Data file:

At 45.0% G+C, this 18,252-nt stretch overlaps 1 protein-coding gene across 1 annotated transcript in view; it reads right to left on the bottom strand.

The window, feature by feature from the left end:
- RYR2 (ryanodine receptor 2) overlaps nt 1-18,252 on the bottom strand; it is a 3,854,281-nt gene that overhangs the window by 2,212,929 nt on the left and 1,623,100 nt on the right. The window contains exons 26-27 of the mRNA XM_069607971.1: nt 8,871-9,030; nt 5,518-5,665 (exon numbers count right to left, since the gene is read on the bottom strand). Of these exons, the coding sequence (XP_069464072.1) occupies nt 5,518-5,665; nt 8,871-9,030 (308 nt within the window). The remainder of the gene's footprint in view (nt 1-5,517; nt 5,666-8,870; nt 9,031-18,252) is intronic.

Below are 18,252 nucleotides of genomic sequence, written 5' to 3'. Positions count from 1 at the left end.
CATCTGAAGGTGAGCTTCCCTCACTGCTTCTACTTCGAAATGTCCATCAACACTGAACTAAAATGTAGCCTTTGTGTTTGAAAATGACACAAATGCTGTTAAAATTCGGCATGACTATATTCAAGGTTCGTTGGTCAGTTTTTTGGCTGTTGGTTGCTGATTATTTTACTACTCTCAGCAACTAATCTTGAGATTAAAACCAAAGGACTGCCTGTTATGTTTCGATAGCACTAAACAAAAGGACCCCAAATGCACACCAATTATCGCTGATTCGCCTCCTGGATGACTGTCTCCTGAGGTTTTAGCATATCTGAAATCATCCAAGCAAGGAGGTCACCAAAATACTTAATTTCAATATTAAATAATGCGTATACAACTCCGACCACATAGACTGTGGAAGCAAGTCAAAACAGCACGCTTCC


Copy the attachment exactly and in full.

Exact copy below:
At 45.0% G+C, this 18,252-nt stretch overlaps 1 protein-coding gene across 1 annotated transcript in view; it reads right to left on the bottom strand.

The window, feature by feature from the left end:
- RYR2 (ryanodine receptor 2) overlaps nt 1-18,252 on the bottom strand; it is a 3,854,281-nt gene that overhangs the window by 2,212,929 nt on the left and 1,623,100 nt on the right. The window contains exons 26-27 of the mRNA XM_069607971.1: nt 8,871-9,030; nt 5,518-5,665 (exon numbers count right to left, since the gene is read on the bottom strand). Of these exons, the coding sequence (XP_069464072.1) occupies nt 5,518-5,665; nt 8,871-9,030 (308 nt within the window). The remainder of the gene's footprint in view (nt 1-5,517; nt 5,666-8,870; nt 9,031-18,252) is intronic.

Below are 18,252 nucleotides of genomic sequence, written 5' to 3'. Positions count from 1 at the left end.
CATCTGAAGGTGAGCTTCCCTCACTGCTTCTACTTCGAAATGTCCATCAACACTGAACTAAAATGTAGCCTTTGTGTTTGAAAATGACACAAATGCTGTTAAAATTCGGCATGACTATATTCAAGGTTCGTTGGTCAGTTTTTTGGCTGTTGGTTGCTGATTATTTTACTACTCTCAGCAACTAATCTTGAGATTAAAACCAAAGGACTGCCTGTTATGTTTCGATAGCACTAAACAAAAGGACCCCAAATGCACACCAATTATCGCTGATTCGCCTCCTGGATGACTGTCTCCTGAGGTTTTAGCATATCTGAAATCATCCAAGCAAGGAGGTCACCAAAATACTTAATTTCAATATTAAATAATGCGTATACAACTCCGACCACATAGACTGTGGAAGCAAGTCAAAACAGCACGCTTCC